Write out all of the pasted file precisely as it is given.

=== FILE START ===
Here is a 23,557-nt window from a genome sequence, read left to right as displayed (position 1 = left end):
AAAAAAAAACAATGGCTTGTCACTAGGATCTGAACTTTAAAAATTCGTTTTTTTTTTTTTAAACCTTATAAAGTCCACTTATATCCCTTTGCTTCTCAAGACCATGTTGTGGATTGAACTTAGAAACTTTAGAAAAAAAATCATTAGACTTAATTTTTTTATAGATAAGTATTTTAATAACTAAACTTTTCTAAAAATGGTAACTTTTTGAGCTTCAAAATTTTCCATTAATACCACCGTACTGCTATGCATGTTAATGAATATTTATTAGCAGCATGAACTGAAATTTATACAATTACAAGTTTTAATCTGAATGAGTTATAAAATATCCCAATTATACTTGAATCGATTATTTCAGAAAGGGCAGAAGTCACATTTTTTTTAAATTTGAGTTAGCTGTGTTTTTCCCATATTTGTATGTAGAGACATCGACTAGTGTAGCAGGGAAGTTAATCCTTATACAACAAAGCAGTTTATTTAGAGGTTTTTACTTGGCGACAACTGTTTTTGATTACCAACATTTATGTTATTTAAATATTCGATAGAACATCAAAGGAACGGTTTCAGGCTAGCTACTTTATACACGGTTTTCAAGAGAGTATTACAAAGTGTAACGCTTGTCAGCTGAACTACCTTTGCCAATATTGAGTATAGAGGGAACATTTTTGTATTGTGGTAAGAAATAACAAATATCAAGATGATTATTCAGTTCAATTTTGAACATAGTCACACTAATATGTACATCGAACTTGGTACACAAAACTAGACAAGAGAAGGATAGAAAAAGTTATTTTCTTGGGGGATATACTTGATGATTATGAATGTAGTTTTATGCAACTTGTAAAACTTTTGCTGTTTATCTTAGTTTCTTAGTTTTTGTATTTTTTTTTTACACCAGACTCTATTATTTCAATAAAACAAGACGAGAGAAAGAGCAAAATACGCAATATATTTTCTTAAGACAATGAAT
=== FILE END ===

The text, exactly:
Here is a 23,557-nt window from a genome sequence, read left to right as displayed (position 1 = left end):
AAAAAAAAACAATGGCTTGTCACTAGGATCTGAACTTTAAAAATTCGTTTTTTTTTTTTTAAACCTTATAAAGTCCACTTATATCCCTTTGCTTCTCAAGACCATGTTGTGGATTGAACTTAGAAACTTTAGAAAAAAAATCATTAGACTTAATTTTTTTATAGATAAGTATTTTAATAACTAAACTTTTCTAAAAATGGTAACTTTTTGAGCTTCAAAATTTTCCATTAATACCACCGTACTGCTATGCATGTTAATGAATATTTATTAGCAGCATGAACTGAAATTTATACAATTACAAGTTTTAATCTGAATGAGTTATAAAATATCCCAATTATACTTGAATCGATTATTTCAGAAAGGGCAGAAGTCACATTTTTTTTAAATTTGAGTTAGCTGTGTTTTTCCCATATTTGTATGTAGAGACATCGACTAGTGTAGCAGGGAAGTTAATCCTTATACAACAAAGCAGTTTATTTAGAGGTTTTTACTTGGCGACAACTGTTTTTGATTACCAACATTTATGTTATTTAAATATTCGATAGAACATCAAAGGAACGGTTTCAGGCTAGCTACTTTATACACGGTTTTCAAGAGAGTATTACAAAGTGTAACGCTTGTCAGCTGAACTACCTTTGCCAATATTGAGTATAGAGGGAACATTTTTGTATTGTGGTAAGAAATAACAAATATCAAGATGATTATTCAGTTCAATTTTGAACATAGTCACACTAATATGTACATCGAACTTGGTACACAAAACTAGACAAGAGAAGGATAGAAAAAGTTATTTTCTTGGGGGATATACTTGATGATTATGAATGTAGTTTTATGCAACTTGTAAAACTTTTGCTGTTTATCTTAGTTTCTTAGTTTTTGTATTTTTTTTTTACACCAGACTCTATTATTTCAATAAAACAAGACGAGAGAAAGAGCAAAATACGCAATATATTTTCTTAAGACAATGAAT